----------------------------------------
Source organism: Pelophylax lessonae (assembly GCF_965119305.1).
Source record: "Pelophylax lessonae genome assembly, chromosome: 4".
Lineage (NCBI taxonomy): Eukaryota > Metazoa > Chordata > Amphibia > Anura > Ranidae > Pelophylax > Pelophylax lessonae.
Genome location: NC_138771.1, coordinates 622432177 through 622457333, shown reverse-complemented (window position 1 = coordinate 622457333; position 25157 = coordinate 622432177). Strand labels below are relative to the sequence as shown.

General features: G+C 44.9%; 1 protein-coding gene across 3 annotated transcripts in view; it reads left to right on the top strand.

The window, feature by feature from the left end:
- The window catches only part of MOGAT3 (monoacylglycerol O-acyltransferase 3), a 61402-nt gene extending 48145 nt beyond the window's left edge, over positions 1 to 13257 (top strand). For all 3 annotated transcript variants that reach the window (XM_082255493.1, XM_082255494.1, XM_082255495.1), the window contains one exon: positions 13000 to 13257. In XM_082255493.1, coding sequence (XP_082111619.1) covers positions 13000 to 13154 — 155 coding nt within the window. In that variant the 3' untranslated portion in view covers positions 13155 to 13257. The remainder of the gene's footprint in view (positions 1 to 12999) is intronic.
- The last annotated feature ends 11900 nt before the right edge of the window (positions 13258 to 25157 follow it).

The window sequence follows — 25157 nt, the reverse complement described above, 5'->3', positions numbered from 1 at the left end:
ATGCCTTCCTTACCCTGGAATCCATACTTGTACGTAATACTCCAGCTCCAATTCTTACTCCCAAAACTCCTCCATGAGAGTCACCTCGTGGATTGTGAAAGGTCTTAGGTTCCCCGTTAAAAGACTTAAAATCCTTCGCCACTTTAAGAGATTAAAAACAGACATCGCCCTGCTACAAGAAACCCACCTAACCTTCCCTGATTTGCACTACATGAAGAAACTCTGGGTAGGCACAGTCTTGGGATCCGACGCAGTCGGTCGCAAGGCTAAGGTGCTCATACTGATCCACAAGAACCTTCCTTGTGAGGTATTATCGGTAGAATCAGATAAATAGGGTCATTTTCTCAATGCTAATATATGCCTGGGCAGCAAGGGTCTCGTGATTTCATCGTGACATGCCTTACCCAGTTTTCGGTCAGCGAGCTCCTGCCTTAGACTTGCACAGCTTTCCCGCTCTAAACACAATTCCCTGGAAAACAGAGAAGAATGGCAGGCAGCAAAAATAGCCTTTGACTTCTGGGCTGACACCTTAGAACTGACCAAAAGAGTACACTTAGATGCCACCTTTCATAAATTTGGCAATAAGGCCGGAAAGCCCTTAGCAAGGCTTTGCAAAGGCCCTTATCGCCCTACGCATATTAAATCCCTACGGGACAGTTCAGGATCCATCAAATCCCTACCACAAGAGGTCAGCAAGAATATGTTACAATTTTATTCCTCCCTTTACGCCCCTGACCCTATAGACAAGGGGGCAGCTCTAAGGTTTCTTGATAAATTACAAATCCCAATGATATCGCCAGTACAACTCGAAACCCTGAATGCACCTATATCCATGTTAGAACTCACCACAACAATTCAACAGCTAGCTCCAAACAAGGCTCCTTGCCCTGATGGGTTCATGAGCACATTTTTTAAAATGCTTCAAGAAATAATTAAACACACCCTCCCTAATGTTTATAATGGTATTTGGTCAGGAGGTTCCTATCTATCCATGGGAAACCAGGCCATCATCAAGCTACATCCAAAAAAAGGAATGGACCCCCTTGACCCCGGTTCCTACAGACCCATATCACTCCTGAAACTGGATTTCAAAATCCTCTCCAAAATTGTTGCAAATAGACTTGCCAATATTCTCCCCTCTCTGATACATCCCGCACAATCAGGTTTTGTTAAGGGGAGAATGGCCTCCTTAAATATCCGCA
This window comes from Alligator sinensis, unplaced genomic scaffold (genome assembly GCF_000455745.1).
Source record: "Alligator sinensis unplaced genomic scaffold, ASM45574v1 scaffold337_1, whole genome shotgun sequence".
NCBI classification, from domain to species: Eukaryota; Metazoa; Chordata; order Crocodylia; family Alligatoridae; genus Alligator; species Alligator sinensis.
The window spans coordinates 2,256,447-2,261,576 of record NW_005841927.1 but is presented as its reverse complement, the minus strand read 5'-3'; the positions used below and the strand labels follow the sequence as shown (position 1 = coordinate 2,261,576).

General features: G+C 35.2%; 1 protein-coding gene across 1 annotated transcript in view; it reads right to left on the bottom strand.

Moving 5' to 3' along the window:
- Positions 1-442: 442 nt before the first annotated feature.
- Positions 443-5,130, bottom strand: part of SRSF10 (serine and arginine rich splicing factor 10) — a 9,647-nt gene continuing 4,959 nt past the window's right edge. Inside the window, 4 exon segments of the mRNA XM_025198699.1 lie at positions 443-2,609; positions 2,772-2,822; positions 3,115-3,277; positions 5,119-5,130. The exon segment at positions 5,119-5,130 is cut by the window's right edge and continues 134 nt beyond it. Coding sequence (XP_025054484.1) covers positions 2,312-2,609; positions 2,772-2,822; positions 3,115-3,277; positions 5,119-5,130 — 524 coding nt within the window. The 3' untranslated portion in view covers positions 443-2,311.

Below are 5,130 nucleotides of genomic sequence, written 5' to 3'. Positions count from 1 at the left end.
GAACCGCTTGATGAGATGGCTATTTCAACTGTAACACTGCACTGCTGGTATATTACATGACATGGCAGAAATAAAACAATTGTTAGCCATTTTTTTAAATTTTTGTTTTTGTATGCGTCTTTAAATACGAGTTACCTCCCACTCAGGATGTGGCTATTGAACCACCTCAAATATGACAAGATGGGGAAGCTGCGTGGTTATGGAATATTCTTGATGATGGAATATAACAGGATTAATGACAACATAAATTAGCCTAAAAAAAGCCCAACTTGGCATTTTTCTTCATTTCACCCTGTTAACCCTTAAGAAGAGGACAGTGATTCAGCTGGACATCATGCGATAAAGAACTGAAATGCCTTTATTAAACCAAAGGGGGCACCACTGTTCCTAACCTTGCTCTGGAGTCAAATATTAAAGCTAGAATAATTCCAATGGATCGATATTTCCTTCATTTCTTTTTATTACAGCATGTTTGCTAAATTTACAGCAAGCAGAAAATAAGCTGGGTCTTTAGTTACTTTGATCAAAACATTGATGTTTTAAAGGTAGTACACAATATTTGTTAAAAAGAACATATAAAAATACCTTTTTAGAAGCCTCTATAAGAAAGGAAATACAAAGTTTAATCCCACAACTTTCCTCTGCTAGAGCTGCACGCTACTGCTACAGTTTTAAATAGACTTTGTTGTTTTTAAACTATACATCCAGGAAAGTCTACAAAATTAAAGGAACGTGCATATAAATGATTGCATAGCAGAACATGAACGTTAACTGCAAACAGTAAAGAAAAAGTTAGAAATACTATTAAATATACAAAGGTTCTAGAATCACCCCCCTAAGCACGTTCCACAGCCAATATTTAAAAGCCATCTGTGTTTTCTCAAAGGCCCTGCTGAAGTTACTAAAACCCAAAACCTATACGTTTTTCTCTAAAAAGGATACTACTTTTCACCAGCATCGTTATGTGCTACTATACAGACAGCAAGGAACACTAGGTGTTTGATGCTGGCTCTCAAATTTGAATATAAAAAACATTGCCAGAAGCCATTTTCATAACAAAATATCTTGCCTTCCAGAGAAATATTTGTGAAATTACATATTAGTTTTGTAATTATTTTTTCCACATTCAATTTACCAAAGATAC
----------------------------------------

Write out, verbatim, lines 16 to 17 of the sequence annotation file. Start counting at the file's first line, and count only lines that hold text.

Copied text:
Moving 5' to 3' along the window:
- Positions 1-442: 442 nt before the first annotated feature.